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Corn root worm

A new maize pest from North America

The Western corn rootworm is a 5-8 mm black and yellow beetle. In its native home in North America it is responsible for significant harvest losses, which has earned it the name “billion-dollar bug”.

The Western corn rootworm was brought to Eastern Europe at the beginning of the 1990s; a few years later it spread to Western Europe. New infestations often occur in the vicinity of airports. Local infestations of the pest have been found near Paris, London, Brussels and Amsterdam. It has not yet been found in Germany.

Diabrotica larva.  Most of the damage is caused by the Western corn rootworm larvae. They eat the roots, which weakens the plantsÂ’ stability.
Diabrotica on the stem of a maize plant. The adult beetles hatch in the summer and survive until the first frost. They feed on plant parts above ground, preferring pollen and silks.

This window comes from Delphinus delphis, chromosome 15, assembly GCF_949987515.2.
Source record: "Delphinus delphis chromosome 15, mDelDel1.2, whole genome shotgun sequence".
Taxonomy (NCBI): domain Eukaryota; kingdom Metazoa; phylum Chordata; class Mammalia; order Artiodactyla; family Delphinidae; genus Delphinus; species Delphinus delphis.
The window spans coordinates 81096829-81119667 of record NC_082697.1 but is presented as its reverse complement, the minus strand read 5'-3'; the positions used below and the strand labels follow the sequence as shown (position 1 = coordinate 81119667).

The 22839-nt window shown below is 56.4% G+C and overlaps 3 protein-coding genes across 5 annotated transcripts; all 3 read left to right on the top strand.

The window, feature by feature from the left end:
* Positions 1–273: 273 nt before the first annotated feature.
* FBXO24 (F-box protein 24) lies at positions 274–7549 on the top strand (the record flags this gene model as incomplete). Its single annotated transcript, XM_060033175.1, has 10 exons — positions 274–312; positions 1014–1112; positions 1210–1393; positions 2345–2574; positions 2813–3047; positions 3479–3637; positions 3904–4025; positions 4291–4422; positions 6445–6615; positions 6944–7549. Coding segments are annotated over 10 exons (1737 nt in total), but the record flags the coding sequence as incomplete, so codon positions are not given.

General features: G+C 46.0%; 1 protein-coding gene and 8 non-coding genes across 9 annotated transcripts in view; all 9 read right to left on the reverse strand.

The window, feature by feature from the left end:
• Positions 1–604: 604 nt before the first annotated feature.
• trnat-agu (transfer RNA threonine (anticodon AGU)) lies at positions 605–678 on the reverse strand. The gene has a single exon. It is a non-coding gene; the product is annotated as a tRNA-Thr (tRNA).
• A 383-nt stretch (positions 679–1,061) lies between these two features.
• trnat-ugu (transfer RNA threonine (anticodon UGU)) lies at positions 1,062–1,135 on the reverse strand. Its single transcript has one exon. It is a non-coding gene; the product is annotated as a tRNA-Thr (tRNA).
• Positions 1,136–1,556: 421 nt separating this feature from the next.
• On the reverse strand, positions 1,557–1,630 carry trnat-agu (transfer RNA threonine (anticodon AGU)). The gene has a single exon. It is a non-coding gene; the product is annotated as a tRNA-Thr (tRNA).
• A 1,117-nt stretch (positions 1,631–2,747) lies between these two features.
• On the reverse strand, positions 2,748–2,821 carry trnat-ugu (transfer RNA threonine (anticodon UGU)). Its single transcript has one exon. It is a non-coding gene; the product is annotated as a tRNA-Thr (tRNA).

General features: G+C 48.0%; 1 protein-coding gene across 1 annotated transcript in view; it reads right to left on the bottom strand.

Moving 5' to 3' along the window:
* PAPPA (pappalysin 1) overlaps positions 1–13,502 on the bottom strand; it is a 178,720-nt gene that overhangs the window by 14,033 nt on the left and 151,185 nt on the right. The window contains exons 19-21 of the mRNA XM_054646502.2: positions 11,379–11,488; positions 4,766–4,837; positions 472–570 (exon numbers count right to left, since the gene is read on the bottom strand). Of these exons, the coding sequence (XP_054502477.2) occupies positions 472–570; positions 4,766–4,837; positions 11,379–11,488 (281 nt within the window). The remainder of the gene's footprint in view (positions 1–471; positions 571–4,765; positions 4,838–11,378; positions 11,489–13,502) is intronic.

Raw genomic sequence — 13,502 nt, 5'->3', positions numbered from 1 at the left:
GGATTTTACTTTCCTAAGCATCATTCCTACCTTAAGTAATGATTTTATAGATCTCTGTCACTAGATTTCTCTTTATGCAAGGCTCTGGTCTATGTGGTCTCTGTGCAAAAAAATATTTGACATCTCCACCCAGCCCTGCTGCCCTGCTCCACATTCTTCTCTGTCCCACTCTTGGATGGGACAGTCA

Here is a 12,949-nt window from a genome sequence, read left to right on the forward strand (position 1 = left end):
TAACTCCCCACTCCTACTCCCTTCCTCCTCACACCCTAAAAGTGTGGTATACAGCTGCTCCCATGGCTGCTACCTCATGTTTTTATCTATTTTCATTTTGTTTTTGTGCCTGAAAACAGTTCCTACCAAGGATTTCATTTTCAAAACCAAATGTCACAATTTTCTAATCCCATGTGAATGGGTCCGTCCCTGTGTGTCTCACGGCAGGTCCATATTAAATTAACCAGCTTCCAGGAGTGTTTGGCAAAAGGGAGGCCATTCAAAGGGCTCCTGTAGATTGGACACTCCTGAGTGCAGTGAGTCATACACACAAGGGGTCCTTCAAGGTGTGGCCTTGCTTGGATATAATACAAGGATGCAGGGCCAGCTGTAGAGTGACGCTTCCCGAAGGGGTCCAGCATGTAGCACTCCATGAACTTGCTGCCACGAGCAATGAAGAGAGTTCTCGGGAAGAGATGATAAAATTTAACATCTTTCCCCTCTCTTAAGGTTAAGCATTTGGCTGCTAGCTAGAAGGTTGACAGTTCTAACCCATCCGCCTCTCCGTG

The Western corn rootworm lays its eggs in the soil of maize fields in late summer. The larvae hatch in the following spring. They feed almost exclusively on maize roots.

The beetle that hatches from the chrysalis in the summer eats the parts of the maize plant above the ground. While the larvae have a cruising radius of no more than one metre, the nocturnal beetles can cover about 20 kilometres.

To protect crops against infestation by the Western corn rootworm, whose larvae need maize for fodder, farmers in the USA introduced a two-year crop rotation with maize and soya. Now, however, beetle strains are emerging that will also lay their eggs in soya fields and others whose eggs can survive a two-year dormant period.

At the end of February 2003 a genetically modified maize line was approved in the USA which, like the familiar concept used to combat the , produces a that has a specific effect on the Western corn rootworm. In Europe, genetically modified maize that is resistant to the Western corn rootworm is awaiting authorisation.